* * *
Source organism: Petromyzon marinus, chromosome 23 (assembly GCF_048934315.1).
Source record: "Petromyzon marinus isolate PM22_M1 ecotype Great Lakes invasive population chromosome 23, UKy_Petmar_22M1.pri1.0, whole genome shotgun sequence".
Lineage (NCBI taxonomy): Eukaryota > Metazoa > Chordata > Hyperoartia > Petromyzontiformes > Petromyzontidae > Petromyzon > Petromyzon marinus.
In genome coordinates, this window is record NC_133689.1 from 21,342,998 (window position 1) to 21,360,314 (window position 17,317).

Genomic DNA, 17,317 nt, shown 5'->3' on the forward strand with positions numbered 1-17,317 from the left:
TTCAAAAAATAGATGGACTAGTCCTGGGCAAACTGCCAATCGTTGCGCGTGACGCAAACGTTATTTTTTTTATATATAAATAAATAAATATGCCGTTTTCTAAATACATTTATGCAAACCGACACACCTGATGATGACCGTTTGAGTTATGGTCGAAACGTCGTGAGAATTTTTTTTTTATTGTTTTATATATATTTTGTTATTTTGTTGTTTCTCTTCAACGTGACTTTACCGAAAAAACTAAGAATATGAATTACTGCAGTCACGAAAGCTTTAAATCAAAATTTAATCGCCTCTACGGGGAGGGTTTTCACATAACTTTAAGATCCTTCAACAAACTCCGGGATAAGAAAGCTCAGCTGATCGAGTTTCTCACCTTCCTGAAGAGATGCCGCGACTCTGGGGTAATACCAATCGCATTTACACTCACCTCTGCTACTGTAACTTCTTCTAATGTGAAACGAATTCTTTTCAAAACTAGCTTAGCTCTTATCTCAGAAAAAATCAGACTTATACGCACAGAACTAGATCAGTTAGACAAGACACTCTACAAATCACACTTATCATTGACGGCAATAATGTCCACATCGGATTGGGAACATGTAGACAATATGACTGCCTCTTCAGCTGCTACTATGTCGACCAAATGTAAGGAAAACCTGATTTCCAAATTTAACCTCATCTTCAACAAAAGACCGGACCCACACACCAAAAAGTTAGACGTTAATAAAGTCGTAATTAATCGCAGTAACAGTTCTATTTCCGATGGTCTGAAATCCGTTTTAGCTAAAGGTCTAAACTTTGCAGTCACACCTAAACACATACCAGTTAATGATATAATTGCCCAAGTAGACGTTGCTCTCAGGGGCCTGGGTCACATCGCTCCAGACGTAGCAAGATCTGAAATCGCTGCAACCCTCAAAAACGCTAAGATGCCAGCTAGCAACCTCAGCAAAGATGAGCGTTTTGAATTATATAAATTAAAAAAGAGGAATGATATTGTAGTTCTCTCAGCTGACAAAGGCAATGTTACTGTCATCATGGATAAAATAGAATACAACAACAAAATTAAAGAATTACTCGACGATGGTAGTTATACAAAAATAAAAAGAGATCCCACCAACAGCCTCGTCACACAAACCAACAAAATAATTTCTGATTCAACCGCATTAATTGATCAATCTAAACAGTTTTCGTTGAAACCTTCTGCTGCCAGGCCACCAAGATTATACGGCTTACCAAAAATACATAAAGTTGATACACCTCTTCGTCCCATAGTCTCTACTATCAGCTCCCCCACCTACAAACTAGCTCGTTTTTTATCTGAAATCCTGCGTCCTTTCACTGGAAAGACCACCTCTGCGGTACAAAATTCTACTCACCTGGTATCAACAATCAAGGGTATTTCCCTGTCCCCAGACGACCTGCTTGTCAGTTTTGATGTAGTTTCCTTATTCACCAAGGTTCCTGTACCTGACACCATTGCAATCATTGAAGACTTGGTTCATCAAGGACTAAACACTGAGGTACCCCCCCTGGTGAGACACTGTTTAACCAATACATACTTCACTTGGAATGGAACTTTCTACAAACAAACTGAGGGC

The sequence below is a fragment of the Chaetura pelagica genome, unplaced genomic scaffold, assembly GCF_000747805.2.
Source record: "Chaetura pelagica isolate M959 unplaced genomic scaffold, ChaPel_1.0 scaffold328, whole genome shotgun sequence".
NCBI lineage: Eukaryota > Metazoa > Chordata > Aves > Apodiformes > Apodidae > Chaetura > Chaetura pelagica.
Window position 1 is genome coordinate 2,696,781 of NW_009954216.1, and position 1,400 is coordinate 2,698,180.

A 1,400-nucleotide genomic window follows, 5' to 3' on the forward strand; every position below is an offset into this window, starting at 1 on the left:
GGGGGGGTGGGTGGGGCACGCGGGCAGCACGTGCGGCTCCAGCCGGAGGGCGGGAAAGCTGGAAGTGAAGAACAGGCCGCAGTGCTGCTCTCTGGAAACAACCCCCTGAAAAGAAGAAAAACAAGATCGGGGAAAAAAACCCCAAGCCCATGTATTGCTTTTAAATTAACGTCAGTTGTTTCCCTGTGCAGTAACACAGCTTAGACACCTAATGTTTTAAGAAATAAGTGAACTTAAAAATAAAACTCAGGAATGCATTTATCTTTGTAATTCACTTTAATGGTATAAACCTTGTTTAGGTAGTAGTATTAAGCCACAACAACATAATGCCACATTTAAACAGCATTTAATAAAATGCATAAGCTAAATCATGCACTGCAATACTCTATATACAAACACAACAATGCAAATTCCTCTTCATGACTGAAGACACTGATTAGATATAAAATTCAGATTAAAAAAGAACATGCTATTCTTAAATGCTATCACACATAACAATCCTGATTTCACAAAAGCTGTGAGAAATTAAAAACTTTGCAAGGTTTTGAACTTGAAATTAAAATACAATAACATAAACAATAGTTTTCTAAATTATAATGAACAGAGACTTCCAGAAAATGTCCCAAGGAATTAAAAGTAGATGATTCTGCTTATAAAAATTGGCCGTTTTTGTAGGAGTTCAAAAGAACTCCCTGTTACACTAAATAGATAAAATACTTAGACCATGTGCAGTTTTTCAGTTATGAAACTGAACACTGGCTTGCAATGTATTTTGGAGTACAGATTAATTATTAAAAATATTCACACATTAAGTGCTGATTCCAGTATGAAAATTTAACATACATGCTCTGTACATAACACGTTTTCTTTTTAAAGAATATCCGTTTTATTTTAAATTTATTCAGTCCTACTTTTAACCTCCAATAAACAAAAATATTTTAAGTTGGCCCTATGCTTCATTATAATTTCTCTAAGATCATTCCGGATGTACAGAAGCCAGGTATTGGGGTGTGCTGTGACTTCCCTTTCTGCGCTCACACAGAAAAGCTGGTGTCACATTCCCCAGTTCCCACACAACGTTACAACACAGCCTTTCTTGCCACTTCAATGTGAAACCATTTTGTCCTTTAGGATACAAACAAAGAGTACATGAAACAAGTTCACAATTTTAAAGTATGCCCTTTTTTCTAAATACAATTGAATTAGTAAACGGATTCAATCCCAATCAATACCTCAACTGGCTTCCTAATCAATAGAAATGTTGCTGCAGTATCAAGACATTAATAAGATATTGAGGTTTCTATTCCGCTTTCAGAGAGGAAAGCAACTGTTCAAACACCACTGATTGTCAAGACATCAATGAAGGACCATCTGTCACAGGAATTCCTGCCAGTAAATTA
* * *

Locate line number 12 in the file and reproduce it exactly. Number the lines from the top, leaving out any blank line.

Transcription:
GGGGGGGTGGGTGGGGCACGCGGGCAGCACGTGCGGCTCCAGCCGGAGGGCGGGAAAGCTGGAAGTGAAGAACAGGCCGCAGTGCTGCTCTCTGGAAACAACCCCCTGAAAAGAAGAAAAACAAGATCGGGGAAAAAAACCCCAAGCCCATGTATTGCTTTTAAATTAACGTCAGTTGTTTCCCTGTGCAGTAACACAGCTTAGACACCTAATGTTTTAAGAAATAAGTGAACTTAAAAATAAAACTCAGGAATGCATTTATCTTTGTAATTCACTTTAATGGTATAAACCTTGTTTAGGTAGTAGTATTAAGCCACAACAACATAATGCCACATTTAAACAGCATTTAATAAAATGCATAAGCTAAATCATGCACTGCAATACTCTATATACAAACACAACAATGCAAATTCCTCTTCATGACTGAAGACACTGATTAGATATAAAATTCAGATTAAAAAAGAACATGCTATTCTTAAATGCTATCACACATAACAATCCTGATTTCACAAAAGCTGTGAGAAATTAAAAACTTTGCAAGGTTTTGAACTTGAAATTAAAATACAATAACATAAACAATAGTTTTCTAAATTATAATGAACAGAGACTTCCAGAAAATGTCCCAAGGAATTAAAAGTAGATGATTCTGCTTATAAAAATTGGCCGTTTTTGTAGGAGTTCAAAAGAACTCCCTGTTACACTAAATAGATAAAATACTTAGACCATGTGCAGTTTTTCAGTTATGAAACTGAACACTGGCTTGCAATGTATTTTGGAGTACAGATTAATTATTAAAAATATTCACACATTAAGTGCTGATTCCAGTATGAAAATTTAACATACATGCTCTGTACATAACACGTTTTCTTTTTAAAGAATATCCGTTTTATTTTAAATTTATTCAGTCCTACTTTTAACCTCCAATAAACAAAAATATTTTAAGTTGGCCCTATGCTTCATTATAATTTCTCTAAGATCATTCCGGATGTACAGAAGCCAGGTATTGGGGTGTGCTGTGACTTCCCTTTCTGCGCTCACACAGAAAAGCTGGTGTCACATTCCCCAGTTCCCACACAACGTTACAACACAGCCTTTCTTGCCACTTCAATGTGAAACCATTTTGTCCTTTAGGATACAAACAAAGAGTACATGAAACAAGTTCACAATTTTAAAGTATGCCCTTTTTTCTAAATACAATTGAATTAGTAAACGGATTCAATCCCAATCAATACCTCAACTGGCTTCCTAATCAATAGAAATGTTGCTGCAGTATCAAGACATTAATAAGATATTGAGGTTTCTATTCCGCTTTCAGAGAGGAAAGCAACTGTTCAAACACCACTGATTGTCAAGACATCAATGAAGGACCATCTGTCACAGGAATTCCTGCCAGTAAATTA